90% OF BUSINESSES TO FREEZE STARTING SALARIES THIS YEAR
The Class of 2012 will earn 2% less in real terms than those who left university a year ahead of them, as graduate salaries are expected to fall to the lowest level since 2003 this summer, new research has found. Two factors are to blame: the spiralling cost of living (inflation) – and the failure for graduate employers to significantly increase wages, because they feel it is a ‘buyers’ market’.
A report from the Incomes Data Services found that 90% of employers plan to freeze starting salaries for graduate entrants this year, despite a general increase in the cost of living in the UK. In real terms, this means new graduates face a 2% ‘pay cut’ on what those in the year above them at uni were earning last year. As many young workers tell Graduate Fog you are already struggling to make ends meet, the news that things are set to get worse is very serious indeed.
According to the research, the median graduate starting salary has remained unchanged since 2011 at £25,000. But when that figure is adjusted to account for high inflation and cost of the living, graduates actually face a pay cut of 2%, from £19,020 last year to £18,705 this year, the report found. In other words, graduates are now worse off in terms of spending power this year than they were in 2011. The last time that graduate starting salaries were lower than this year’s estimate was in 2003, when graduate salaries were £18,524 in real terms. (Graduate spending power was at its peak in 2008, when real terms pay hit an all time high of £20,601.)
Nasreen Rahman, a spokesperson for IDS, said:
“With starting salaries stagnating, the high rates of price inflation in recent years have been eating away at the purchasing power of the wages paid to newly recruited graduates. In real terms, it can be seen that graduates starting work this Summer can expect to be paid slightly less than their counterparts in 2000.”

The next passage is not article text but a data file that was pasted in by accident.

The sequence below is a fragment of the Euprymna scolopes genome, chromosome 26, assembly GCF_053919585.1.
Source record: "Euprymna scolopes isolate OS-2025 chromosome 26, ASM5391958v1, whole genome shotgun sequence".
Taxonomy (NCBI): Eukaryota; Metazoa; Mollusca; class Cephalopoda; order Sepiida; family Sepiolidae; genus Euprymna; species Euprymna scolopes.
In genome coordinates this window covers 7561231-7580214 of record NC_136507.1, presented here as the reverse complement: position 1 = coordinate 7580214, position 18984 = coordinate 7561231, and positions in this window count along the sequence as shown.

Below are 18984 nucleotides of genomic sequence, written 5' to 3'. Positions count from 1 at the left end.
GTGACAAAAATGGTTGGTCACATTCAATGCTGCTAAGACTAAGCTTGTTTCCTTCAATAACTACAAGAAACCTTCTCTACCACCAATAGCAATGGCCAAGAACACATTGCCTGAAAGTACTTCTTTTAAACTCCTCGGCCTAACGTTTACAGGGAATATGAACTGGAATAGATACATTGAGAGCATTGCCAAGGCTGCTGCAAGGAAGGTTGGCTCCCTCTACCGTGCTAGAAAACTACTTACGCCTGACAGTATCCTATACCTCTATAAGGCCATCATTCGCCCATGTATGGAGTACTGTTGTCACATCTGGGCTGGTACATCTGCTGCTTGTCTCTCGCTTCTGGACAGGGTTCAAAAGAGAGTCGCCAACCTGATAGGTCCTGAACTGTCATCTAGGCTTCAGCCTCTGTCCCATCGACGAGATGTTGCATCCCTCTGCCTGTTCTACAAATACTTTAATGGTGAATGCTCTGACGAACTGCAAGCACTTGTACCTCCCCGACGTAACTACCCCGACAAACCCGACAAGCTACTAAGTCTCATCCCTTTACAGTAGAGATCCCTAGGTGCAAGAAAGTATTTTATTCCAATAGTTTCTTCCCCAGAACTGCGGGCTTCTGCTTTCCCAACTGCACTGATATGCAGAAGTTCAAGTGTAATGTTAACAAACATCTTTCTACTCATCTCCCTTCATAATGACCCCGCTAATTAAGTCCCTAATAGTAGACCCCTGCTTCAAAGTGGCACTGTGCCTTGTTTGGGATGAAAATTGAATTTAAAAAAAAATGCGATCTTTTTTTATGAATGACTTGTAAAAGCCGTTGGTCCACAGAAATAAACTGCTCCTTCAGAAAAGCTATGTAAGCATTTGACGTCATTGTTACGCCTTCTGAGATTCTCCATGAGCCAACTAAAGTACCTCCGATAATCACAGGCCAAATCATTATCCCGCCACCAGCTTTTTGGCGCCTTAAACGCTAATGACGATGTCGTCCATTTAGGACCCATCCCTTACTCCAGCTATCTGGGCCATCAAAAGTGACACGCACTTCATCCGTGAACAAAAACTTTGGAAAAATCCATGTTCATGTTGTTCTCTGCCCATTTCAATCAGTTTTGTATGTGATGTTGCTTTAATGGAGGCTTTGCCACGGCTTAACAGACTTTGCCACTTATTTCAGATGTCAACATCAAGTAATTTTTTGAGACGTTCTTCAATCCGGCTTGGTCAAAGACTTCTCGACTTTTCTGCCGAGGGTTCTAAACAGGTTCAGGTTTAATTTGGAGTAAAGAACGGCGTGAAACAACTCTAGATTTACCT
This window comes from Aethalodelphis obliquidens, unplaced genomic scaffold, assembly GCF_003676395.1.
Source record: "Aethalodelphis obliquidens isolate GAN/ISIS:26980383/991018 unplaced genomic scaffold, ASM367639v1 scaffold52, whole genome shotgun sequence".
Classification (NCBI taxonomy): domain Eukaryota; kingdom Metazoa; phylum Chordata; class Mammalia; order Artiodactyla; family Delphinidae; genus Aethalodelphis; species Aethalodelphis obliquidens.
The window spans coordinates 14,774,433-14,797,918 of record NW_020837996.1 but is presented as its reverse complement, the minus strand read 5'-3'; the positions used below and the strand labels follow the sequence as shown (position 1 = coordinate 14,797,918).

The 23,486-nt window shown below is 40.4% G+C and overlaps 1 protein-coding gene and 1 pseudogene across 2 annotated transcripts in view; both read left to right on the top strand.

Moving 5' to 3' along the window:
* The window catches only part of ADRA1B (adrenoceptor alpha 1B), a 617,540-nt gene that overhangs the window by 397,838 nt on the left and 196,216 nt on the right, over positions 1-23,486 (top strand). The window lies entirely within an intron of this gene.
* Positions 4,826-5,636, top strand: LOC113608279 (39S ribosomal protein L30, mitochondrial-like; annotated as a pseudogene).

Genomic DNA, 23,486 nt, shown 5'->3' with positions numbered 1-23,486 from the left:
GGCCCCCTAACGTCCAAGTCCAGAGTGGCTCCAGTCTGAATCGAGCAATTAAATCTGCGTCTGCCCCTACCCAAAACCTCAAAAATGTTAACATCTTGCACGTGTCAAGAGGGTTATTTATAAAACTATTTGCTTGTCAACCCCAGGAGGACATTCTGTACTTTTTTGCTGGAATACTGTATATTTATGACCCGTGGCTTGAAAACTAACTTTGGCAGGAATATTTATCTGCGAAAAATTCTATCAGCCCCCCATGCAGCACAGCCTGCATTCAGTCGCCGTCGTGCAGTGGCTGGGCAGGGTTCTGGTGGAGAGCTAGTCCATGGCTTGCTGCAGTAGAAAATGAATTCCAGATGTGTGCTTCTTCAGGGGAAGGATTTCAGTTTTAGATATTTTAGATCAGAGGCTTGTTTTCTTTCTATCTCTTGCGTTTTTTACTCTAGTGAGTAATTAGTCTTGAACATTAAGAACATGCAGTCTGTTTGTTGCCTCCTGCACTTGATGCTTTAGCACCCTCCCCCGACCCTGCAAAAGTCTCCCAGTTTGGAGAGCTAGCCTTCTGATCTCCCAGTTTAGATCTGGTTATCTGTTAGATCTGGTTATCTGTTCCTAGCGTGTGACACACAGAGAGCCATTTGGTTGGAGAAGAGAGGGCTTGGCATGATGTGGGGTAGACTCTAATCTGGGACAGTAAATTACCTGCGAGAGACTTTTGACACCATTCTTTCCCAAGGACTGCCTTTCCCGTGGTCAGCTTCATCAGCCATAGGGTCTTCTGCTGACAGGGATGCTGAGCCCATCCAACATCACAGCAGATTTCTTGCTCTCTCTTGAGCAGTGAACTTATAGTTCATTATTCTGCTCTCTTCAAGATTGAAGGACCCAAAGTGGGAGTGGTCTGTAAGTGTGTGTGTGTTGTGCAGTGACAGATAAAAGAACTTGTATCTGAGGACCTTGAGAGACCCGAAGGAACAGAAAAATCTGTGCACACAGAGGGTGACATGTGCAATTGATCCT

But high inflation is only half the story. The research found that fierce competition among graduates for a relatively small number of roles was also a major factor. Even the good news that the number of graduate jobs is set to increase by 9.1% this year is unlikely to make much difference, as Rahman explained:
“Demand for graduates is expected to be relatively buoyant in 2012, but this is unlikely to impact pay levels. With so many graduates competing for positions it is clear employers see little need to boost starting salaries. Even though the demand for graduate recruits is showing signs of revival, the competition for places means that employers are under little pressure to increase current rates despite high inflation.”
These statistics have come some way to confirming what we at Graduate Fog have suspected for a long time – that the reality of life for many graduates is not being reflected in the figures that the government and universities are putting out. Furthermore, these figures do not take into account the huge number of graduates who are still hunting for jobs, working part-time because they can’t find full-time work, or ‘interning’ for free (or next to nothing). If those young job-seekers are taken into account, what would the true ‘average’ graduate salary be?
*ARE YOU STRUGGLING TO MAKE ENDS MEET?
Are you surprised to hear of the 2% pay cut for graduates? How much are you earning – and how much would you need in order to live comfortably? Are you forced to claim benefits because your wages don’t cover your basic living costs?